Paul Stamets on TED Talks
I do not yet know why plants come out of the land or float in streams, or creep on rocks or roll from the sea. I am entranced by the mystery of them, and absorbed by their variety and kinds. Everywhere they are visible yet everywhere occult (veiled or hidden)
. Liberty Hyde Bailey
is a gardener and therapist in Middle Tennessee. She loves wildflowers and native plants and thoroughly enjoys writing about the ones she grows at Clay and Limestone."
I do enjoy finding mushrooms. They are so interesting in their different shapes, colors and the locations that you find them in are amazing. If you look at them you can see different monsters that have been in movies. I have often wondered if mushrooms have been the models of creepy monsters.ReplyDelete
I LOVE fungi, Gail and so enjoy looking at them, admiring their beauty and now will ponder their existence thanks to your thought provoking post. Thank you!ReplyDelete
I find the quite fascinating. Love the post. I am going out to look for some fungi today. Oh, and I love lichens as well.ReplyDelete
I've seen some of these in my garden and woods. We also see a lot of them when we're hiking out in the woods.ReplyDelete
You've encouraged me to look at fungi in a different way. I doubt I'll ever prefer them to lichens, though!ReplyDelete
A wonderful post Gail that makes me want to buy a fungi guide and go looking for some right now. Although it is too dark at the moment.ReplyDelete
These photos really are quite beautiful. What a great variety of fungi! They generally pop up all over here as soon as our fall rains begin.ReplyDelete
I find them fascinating too. I can never understand why people believe them malicious. They are awesome.~~DeeReplyDelete
I have learning about how orchids have to be near certain fungi to exist. It goes to show how the ground shouldn't be disturbed. Great post!ReplyDelete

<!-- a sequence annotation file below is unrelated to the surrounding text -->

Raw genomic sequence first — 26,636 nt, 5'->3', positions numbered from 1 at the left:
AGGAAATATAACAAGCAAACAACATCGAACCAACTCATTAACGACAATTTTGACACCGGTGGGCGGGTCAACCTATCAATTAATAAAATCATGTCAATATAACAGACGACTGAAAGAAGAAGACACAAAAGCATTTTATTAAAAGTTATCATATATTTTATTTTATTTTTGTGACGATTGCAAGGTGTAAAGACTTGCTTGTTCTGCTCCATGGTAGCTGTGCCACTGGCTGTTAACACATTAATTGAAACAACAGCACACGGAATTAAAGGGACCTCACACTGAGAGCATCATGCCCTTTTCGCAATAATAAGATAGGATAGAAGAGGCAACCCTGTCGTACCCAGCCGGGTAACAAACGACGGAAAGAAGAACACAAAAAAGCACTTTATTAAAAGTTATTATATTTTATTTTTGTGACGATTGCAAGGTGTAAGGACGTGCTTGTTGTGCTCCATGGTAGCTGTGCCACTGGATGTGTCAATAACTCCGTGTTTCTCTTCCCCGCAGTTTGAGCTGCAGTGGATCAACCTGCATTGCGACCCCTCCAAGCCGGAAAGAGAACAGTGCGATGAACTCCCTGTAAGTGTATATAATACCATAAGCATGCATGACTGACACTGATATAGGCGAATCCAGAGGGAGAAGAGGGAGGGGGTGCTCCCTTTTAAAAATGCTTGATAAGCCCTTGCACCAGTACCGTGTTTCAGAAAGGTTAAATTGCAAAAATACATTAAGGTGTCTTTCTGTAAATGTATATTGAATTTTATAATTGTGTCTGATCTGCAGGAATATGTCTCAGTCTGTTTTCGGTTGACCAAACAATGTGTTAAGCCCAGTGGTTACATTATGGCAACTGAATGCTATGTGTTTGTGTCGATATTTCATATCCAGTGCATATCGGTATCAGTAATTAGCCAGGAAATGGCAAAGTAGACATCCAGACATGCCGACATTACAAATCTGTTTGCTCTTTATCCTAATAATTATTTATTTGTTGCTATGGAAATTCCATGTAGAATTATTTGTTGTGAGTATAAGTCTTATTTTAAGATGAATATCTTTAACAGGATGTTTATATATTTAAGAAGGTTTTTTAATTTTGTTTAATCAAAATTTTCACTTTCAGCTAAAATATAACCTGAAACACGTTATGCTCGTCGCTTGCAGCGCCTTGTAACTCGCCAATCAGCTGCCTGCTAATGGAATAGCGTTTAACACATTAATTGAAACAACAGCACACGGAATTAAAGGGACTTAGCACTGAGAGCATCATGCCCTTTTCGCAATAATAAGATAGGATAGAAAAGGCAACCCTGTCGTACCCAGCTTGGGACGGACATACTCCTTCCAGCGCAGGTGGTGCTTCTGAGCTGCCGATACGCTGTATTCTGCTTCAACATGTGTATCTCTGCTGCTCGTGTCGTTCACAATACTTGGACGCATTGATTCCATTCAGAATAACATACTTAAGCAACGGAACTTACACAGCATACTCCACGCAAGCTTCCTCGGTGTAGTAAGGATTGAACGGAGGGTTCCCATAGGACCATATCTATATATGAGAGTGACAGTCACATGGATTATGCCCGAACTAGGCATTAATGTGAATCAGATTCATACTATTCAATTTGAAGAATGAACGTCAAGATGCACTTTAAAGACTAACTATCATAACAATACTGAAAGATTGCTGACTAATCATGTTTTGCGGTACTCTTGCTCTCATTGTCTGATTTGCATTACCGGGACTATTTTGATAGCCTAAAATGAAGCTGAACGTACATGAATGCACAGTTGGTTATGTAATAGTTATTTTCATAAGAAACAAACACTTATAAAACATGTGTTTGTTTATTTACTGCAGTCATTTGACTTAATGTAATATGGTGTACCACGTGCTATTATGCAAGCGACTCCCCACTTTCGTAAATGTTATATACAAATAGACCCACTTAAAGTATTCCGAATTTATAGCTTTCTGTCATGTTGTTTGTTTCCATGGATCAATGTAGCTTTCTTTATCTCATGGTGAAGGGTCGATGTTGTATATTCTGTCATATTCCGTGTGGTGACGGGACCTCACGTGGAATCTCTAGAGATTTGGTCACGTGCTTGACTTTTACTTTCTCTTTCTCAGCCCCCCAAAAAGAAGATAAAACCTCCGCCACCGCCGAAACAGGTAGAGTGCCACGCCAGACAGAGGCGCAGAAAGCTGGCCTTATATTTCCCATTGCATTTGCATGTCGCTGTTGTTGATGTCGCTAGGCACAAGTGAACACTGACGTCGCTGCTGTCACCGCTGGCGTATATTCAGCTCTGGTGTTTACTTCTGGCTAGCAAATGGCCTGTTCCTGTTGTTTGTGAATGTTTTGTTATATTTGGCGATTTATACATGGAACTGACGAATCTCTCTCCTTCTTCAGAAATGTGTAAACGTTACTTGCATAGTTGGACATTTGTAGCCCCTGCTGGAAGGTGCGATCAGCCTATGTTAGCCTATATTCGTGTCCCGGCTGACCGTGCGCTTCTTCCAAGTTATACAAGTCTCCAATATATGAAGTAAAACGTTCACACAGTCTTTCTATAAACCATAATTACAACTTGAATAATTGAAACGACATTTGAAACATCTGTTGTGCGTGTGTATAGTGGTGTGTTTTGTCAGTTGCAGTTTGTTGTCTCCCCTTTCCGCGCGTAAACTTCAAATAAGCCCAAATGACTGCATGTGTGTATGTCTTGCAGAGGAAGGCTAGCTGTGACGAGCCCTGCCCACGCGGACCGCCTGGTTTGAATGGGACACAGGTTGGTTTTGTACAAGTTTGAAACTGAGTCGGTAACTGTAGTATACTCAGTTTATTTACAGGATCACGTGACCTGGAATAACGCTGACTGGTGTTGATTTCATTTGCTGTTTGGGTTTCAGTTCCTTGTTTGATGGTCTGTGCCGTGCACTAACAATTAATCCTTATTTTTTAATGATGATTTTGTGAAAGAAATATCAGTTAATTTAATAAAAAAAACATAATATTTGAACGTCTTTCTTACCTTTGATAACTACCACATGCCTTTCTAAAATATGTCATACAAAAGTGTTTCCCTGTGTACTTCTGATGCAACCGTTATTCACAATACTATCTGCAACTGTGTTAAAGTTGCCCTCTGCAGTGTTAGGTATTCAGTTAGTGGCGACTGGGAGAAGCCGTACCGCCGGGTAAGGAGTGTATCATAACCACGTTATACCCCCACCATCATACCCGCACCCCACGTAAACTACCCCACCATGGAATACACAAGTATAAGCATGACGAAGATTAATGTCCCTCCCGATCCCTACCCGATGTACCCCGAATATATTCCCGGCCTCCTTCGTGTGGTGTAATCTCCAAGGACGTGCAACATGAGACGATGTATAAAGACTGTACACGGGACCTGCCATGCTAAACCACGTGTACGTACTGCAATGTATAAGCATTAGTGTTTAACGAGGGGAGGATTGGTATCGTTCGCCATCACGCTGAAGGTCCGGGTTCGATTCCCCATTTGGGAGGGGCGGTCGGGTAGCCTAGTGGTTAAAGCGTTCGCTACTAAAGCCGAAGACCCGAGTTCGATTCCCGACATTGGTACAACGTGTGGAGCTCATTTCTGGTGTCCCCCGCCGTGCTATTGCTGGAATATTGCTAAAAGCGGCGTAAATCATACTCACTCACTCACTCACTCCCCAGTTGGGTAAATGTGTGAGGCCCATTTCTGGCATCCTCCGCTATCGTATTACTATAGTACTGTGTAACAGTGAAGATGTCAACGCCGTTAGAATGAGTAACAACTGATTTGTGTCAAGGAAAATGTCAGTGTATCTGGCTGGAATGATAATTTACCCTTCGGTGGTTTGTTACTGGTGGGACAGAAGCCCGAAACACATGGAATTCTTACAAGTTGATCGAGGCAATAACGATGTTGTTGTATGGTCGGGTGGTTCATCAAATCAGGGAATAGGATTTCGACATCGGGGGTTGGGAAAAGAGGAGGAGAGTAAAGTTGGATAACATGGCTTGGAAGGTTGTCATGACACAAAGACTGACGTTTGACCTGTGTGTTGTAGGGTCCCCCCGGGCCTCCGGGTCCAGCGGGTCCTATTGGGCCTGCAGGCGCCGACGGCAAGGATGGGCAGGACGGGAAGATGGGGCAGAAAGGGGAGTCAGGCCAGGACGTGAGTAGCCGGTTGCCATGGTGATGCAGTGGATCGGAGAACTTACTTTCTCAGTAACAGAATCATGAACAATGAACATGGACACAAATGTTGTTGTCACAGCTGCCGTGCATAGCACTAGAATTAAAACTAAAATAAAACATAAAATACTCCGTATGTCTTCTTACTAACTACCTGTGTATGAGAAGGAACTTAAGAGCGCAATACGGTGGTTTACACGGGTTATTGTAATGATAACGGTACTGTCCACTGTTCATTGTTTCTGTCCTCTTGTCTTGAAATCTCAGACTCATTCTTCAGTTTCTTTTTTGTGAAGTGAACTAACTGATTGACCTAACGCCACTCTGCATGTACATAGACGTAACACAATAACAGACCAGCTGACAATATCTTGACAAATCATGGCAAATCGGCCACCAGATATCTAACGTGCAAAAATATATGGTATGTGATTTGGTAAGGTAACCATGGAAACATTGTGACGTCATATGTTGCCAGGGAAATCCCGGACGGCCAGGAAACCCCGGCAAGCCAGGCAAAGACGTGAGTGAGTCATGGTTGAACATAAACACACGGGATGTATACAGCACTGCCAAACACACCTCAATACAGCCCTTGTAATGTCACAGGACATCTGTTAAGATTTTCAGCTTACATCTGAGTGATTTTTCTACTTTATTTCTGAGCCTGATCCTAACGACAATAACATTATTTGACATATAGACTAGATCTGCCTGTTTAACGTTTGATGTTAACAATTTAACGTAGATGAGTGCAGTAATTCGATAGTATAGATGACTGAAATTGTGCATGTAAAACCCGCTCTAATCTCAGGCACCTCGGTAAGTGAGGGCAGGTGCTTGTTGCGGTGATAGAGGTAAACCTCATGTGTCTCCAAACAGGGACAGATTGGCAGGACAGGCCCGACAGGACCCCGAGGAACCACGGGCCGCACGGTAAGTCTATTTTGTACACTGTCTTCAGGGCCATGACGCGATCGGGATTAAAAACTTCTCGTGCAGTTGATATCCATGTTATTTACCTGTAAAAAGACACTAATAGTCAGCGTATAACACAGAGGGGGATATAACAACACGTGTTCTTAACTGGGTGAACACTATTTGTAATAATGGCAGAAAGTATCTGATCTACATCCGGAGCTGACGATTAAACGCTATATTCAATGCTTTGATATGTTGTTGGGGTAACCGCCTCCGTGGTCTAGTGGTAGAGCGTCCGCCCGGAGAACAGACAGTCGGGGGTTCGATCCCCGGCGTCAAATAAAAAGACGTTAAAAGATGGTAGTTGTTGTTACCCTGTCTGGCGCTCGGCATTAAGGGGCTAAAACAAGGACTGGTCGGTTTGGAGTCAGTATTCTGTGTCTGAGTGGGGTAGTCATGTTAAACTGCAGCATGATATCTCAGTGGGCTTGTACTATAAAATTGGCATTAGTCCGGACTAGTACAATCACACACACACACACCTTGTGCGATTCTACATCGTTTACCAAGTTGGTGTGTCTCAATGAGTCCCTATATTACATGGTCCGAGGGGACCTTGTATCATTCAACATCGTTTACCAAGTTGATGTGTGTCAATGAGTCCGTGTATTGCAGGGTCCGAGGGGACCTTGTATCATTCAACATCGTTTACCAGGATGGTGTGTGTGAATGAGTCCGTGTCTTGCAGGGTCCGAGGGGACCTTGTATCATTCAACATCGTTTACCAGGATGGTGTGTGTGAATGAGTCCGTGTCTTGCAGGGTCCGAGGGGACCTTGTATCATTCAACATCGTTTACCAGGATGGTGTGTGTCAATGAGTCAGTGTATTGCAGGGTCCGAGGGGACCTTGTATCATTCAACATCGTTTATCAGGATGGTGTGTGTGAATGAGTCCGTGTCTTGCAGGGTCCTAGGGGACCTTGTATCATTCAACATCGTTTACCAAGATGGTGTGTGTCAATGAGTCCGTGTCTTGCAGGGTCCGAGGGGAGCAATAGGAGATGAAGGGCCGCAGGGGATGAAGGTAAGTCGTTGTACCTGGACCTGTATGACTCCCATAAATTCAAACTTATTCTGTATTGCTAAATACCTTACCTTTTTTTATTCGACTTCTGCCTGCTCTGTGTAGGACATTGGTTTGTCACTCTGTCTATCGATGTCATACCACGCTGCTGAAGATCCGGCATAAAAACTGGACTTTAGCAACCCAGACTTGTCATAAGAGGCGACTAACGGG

Those Jelly Ears are truely creepy and a definate candidate for a Dr Who baddy. I find fungi fascinating as well but feel overwhelmed by such a wide and diverse group that I have never got any further than being fascinatedReplyDelete
It's a fascinating world, the world of fungi. Great photos.ReplyDelete
I also adore fungi...it shows itself in all its glory during fall here...that is when we have weather similar to your winter...I found so many kinds that I snapped pictures of them all as they grew and decayed. I want to learn more about them and do a series...just so cool!ReplyDelete
We have a rotting tree stump in our yard and so there is rarely a shortage of fungi during warm, wet weatherReplyDelete
So interesting but kinda spooky too.ReplyDelete
Great post Gail. We had a speaker program on mushrooms with the master gardeners. The research they are working on is amazing. I find mushrooms fascinating.ReplyDelete
I agree with Janet, a great post, and a very interesting variety of fungi you've shown here.ReplyDelete
You show pictures of many kinds that I don't recall ever seeing. I must be more observant when the snow clears.ReplyDelete